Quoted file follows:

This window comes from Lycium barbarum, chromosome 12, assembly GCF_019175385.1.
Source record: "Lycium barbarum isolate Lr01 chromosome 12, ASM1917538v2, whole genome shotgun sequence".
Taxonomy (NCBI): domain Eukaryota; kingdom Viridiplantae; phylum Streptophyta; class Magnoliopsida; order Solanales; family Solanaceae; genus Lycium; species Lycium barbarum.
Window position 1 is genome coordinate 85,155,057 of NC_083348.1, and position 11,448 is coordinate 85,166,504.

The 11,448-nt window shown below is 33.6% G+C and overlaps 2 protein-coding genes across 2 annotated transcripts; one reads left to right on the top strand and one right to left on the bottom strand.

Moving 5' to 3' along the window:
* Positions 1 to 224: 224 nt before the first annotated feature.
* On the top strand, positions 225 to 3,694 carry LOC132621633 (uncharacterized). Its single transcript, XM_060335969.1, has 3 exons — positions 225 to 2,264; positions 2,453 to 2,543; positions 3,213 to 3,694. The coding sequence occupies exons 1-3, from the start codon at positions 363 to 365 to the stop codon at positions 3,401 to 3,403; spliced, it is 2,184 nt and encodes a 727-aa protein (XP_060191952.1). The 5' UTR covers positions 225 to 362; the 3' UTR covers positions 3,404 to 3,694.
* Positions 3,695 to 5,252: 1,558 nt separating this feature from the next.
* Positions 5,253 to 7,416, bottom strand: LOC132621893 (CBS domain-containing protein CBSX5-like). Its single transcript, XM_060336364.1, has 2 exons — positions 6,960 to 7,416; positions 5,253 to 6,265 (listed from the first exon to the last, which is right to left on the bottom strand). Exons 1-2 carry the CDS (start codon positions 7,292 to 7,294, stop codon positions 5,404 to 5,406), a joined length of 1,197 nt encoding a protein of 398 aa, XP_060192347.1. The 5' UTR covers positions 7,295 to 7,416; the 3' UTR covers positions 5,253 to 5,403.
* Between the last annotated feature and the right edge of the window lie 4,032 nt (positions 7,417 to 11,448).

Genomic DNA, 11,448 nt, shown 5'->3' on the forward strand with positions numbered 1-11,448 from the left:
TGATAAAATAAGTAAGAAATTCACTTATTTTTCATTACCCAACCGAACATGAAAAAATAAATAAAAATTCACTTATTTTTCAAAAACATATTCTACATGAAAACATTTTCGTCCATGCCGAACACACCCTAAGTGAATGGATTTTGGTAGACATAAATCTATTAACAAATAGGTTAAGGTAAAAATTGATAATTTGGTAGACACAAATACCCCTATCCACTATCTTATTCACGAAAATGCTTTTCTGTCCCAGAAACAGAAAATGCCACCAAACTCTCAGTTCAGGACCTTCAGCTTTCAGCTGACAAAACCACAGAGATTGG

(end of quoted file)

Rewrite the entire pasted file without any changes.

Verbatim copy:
This window comes from Lycium barbarum, chromosome 12, assembly GCF_019175385.1.
Source record: "Lycium barbarum isolate Lr01 chromosome 12, ASM1917538v2, whole genome shotgun sequence".
Taxonomy (NCBI): domain Eukaryota; kingdom Viridiplantae; phylum Streptophyta; class Magnoliopsida; order Solanales; family Solanaceae; genus Lycium; species Lycium barbarum.
Window position 1 is genome coordinate 85,155,057 of NC_083348.1, and position 11,448 is coordinate 85,166,504.

The 11,448-nt window shown below is 33.6% G+C and overlaps 2 protein-coding genes across 2 annotated transcripts; one reads left to right on the top strand and one right to left on the bottom strand.

Moving 5' to 3' along the window:
* Positions 1 to 224: 224 nt before the first annotated feature.
* On the top strand, positions 225 to 3,694 carry LOC132621633 (uncharacterized). Its single transcript, XM_060335969.1, has 3 exons — positions 225 to 2,264; positions 2,453 to 2,543; positions 3,213 to 3,694. The coding sequence occupies exons 1-3, from the start codon at positions 363 to 365 to the stop codon at positions 3,401 to 3,403; spliced, it is 2,184 nt and encodes a 727-aa protein (XP_060191952.1). The 5' UTR covers positions 225 to 362; the 3' UTR covers positions 3,404 to 3,694.
* Positions 3,695 to 5,252: 1,558 nt separating this feature from the next.
* Positions 5,253 to 7,416, bottom strand: LOC132621893 (CBS domain-containing protein CBSX5-like). Its single transcript, XM_060336364.1, has 2 exons — positions 6,960 to 7,416; positions 5,253 to 6,265 (listed from the first exon to the last, which is right to left on the bottom strand). Exons 1-2 carry the CDS (start codon positions 7,292 to 7,294, stop codon positions 5,404 to 5,406), a joined length of 1,197 nt encoding a protein of 398 aa, XP_060192347.1. The 5' UTR covers positions 7,295 to 7,416; the 3' UTR covers positions 5,253 to 5,403.
* Between the last annotated feature and the right edge of the window lie 4,032 nt (positions 7,417 to 11,448).

Genomic DNA, 11,448 nt, shown 5'->3' on the forward strand with positions numbered 1-11,448 from the left:
TGATAAAATAAGTAAGAAATTCACTTATTTTTCATTACCCAACCGAACATGAAAAAATAAATAAAAATTCACTTATTTTTCAAAAACATATTCTACATGAAAACATTTTCGTCCATGCCGAACACACCCTAAGTGAATGGATTTTGGTAGACATAAATCTATTAACAAATAGGTTAAGGTAAAAATTGATAATTTGGTAGACACAAATACCCCTATCCACTATCTTATTCACGAAAATGCTTTTCTGTCCCAGAAACAGAAAATGCCACCAAACTCTCAGTTCAGGACCTTCAGCTTTCAGCTGACAAAACCACAGAGATTGG